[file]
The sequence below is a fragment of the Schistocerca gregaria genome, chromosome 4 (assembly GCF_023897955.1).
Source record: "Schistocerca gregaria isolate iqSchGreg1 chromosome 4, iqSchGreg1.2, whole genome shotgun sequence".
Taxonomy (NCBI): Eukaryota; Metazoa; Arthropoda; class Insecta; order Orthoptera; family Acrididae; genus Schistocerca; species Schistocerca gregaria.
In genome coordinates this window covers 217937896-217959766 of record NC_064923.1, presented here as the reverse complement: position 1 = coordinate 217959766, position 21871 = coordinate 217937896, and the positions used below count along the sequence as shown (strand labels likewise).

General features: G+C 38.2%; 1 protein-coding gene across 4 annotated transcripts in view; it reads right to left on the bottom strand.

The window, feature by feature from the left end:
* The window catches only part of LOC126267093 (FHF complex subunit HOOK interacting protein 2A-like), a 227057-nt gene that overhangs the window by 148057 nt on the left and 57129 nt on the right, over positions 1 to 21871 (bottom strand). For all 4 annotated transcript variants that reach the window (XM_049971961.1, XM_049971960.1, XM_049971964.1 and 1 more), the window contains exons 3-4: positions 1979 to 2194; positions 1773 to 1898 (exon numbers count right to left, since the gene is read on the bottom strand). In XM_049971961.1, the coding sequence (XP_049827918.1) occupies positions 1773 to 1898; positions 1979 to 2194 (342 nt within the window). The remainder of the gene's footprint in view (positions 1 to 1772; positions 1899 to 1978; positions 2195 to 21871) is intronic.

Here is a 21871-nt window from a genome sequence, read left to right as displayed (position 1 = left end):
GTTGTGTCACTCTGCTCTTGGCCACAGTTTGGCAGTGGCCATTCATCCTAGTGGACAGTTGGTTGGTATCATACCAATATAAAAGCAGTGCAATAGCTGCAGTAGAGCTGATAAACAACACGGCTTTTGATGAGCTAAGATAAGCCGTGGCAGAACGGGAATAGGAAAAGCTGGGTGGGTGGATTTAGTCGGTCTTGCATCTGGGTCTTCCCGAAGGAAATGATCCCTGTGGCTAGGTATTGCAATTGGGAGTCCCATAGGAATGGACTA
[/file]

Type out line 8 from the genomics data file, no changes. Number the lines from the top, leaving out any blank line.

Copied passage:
Here is a 21871-nt window from a genome sequence, read left to right as displayed (position 1 = left end):